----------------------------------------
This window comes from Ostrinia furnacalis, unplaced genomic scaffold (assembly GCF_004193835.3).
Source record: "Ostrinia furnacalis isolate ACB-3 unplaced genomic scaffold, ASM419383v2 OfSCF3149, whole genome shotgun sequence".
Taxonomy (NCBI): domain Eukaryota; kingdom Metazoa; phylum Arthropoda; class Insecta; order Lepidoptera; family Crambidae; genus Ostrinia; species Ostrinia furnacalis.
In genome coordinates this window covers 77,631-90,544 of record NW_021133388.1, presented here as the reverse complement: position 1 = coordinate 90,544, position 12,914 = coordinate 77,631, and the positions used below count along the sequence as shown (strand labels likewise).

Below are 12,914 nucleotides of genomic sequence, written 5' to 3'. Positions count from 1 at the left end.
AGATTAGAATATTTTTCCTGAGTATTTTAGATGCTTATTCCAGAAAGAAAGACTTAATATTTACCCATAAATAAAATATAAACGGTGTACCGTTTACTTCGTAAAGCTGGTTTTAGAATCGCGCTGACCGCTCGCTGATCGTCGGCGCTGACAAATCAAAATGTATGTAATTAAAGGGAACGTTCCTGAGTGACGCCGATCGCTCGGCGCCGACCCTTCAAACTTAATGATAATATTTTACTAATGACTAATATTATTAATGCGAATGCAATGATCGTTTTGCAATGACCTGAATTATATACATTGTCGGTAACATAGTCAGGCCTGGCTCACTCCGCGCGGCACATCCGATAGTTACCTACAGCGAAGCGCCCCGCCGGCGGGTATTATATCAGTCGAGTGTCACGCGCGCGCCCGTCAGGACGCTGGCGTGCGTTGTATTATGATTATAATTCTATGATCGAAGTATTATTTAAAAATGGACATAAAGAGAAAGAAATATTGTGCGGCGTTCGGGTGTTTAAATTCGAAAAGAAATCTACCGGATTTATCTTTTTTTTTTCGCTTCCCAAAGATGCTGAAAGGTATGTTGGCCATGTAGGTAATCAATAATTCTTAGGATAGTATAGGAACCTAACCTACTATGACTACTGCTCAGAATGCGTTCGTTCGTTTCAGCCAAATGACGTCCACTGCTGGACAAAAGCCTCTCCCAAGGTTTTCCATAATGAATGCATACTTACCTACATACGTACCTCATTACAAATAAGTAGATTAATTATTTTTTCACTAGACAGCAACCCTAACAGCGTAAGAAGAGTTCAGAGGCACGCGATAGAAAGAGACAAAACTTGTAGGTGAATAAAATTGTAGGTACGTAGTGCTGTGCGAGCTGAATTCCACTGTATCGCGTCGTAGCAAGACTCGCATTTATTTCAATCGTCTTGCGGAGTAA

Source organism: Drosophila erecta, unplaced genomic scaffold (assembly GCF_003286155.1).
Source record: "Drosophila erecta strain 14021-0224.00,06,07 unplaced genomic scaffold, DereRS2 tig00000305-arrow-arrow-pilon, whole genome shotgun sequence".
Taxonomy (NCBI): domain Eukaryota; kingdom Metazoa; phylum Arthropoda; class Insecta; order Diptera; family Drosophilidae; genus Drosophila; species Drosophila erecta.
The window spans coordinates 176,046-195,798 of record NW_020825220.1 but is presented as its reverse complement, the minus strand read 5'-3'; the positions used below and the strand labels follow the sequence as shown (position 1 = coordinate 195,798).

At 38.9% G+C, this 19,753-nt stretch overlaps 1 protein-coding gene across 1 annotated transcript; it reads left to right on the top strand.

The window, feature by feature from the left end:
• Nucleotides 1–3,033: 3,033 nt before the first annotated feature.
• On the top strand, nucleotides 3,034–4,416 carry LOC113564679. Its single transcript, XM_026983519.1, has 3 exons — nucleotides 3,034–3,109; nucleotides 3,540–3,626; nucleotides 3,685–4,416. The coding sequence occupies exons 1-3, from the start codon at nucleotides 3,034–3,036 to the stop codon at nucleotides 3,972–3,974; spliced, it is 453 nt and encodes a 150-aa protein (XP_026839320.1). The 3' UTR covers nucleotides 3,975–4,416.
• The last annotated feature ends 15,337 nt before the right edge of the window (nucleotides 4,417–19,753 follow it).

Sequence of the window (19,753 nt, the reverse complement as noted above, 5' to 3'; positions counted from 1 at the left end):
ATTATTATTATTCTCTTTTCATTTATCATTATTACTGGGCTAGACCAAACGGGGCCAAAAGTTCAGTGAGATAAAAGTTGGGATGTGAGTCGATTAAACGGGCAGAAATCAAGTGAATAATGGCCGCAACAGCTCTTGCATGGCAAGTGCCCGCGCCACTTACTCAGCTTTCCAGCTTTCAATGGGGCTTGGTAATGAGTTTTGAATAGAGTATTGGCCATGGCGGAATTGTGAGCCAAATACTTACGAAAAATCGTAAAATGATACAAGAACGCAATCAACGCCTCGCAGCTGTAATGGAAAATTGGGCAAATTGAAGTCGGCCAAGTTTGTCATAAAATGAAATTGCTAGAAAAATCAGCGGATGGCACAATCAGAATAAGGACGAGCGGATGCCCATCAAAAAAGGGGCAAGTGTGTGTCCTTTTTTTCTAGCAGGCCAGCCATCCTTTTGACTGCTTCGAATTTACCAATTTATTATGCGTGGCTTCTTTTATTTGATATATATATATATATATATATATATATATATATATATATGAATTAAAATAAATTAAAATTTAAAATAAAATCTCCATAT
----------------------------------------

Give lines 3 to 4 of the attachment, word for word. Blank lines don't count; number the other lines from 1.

Taxonomy (NCBI): domain Eukaryota; kingdom Metazoa; phylum Arthropoda; class Insecta; order Lepidoptera; family Crambidae; genus Ostrinia; species Ostrinia furnacalis.
In genome coordinates this window covers 77,631-90,544 of record NW_021133388.1, presented here as the reverse complement: position 1 = coordinate 90,544, position 12,914 = coordinate 77,631, and the positions used below count along the sequence as shown (strand labels likewise).